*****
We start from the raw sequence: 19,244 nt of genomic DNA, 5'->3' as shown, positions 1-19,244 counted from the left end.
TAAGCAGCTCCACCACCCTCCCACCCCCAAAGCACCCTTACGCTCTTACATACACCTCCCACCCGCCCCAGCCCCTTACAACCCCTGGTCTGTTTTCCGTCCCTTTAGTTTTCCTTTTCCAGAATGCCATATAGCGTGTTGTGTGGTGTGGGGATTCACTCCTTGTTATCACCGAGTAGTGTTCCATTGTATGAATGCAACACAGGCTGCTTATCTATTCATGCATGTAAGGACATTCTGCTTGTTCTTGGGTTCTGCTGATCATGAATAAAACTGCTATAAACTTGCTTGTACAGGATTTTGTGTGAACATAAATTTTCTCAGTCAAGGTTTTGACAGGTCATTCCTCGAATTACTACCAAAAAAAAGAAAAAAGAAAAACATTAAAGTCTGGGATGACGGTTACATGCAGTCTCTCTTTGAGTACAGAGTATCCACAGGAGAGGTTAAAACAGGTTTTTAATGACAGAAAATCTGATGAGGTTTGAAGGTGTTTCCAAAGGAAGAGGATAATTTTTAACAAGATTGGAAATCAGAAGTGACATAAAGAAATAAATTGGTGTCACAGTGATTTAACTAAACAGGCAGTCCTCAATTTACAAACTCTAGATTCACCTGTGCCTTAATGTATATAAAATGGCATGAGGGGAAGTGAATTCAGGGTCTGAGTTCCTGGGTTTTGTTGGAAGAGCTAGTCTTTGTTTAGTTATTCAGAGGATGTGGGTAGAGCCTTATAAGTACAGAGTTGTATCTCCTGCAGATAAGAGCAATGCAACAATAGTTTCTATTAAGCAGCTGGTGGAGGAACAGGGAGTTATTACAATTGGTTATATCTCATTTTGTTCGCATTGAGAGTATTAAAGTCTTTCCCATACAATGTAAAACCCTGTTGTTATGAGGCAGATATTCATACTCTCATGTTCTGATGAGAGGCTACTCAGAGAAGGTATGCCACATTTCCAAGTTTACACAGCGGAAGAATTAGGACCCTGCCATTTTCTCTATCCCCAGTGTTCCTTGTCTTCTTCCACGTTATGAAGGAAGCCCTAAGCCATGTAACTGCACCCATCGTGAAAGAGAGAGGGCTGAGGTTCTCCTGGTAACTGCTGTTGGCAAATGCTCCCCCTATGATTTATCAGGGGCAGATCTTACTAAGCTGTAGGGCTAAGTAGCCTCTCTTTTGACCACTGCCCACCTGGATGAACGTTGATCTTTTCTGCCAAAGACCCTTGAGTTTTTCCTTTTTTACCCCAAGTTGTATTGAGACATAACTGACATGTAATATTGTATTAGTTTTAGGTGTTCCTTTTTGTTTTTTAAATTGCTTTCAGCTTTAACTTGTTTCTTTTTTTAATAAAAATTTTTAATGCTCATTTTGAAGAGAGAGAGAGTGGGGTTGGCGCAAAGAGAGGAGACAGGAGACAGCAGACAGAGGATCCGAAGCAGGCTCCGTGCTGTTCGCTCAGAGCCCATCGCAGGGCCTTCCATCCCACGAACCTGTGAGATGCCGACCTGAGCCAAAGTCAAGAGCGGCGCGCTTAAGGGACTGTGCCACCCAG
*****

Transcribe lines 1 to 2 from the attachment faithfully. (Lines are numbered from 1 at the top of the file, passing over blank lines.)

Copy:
We start from the raw sequence: 19,244 nt of genomic DNA, 5'->3' as shown, positions 1-19,244 counted from the left end.
TAAGCAGCTCCACCACCCTCCCACCCCCAAAGCACCCTTACGCTCTTACATACACCTCCCACCCGCCCCAGCCCCTTACAACCCCTGGTCTGTTTTCCGTCCCTTTAGTTTTCCTTTTCCAGAATGCCATATAGCGTGTTGTGTGGTGTGGGGATTCACTCCTTGTTATCACCGAGTAGTGTTCCATTGTATGAATGCAACACAGGCTGCTTATCTATTCATGCATGTAAGGACATTCTGCTTGTTCTTGGGTTCTGCTGATCATGAATAAAACTGCTATAAACTTGCTTGTACAGGATTTTGTGTGAACATAAATTTTCTCAGTCAAGGTTTTGACAGGTCATTCCTCGAATTACTACCAAAAAAAAGAAAAAAGAAAAACATTAAAGTCTGGGATGACGGTTACATGCAGTCTCTCTTTGAGTACAGAGTATCCACAGGAGAGGTTAAAACAGGTTTTTAATGACAGAAAATCTGATGAGGTTTGAAGGTGTTTCCAAAGGAAGAGGATAATTTTTAACAAGATTGGAAATCAGAAGTGACATAAAGAAATAAATTGGTGTCACAGTGATTTAACTAAACAGGCAGTCCTCAATTTACAAACTCTAGATTCACCTGTGCCTTAATGTATATAAAATGGCATGAGGGGAAGTGAATTCAGGGTCTGAGTTCCTGGGTTTTGTTGGAAGAGCTAGTCTTTGTTTAGTTATTCAGAGGATGTGGGTAGAGCCTTATAAGTACAGAGTTGTATCTCCTGCAGATAAGAGCAATGCAACAATAGTTTCTATTAAGCAGCTGGTGGAGGAACAGGGAGTTATTACAATTGGTTATATCTCATTTTGTTCGCATTGAGAGTATTAAAGTCTTTCCCATACAATGTAAAACCCTGTTGTTATGAGGCAGATATTCATACTCTCATGTTCTGATGAGAGGCTACTCAGAGAAGGTATGCCACATTTCCAAGTTTACACAGCGGAAGAATTAGGACCCTGCCATTTTCTCTATCCCCAGTGTTCCTTGTCTTCTTCCACGTTATGAAGGAAGCCCTAAGCCATGTAACTGCACCCATCGTGAAAGAGAGAGGGCTGAGGTTCTCCTGGTAACTGCTGTTGGCAAATGCTCCCCCTATGATTTATCAGGGGCAGATCTTACTAAGCTGTAGGGCTAAGTAGCCTCTCTTTTGACCACTGCCCACCTGGATGAACGTTGATCTTTTCTGCCAAAGACCCTTGAGTTTTTCCTTTTTTACCCCAAGTTGTATTGAGACATAACTGACATGTAATATTGTATTAGTTTTAGGTGTTCCTTTTTGTTTTTTAAATTGCTTTCAGCTTTAACTTGTTTCTTTTTTTAATAAAAATTTTTAATGCTCATTTTGAAGAGAGAGAGAGTGGGGTTGGCGCAAAGAGAGGAGACAGGAGACAGCAGACAGAGGATCCGAAGCAGGCTCCGTGCTGTTCGCTCAGAGCCCATCGCAGGGCCTTCCATCCCACGAACCTGTGAGATGCCGACCTGAGCCAAAGTCAAGAGCGGCGCGCTTAAGGGACTGTGCCACCCAG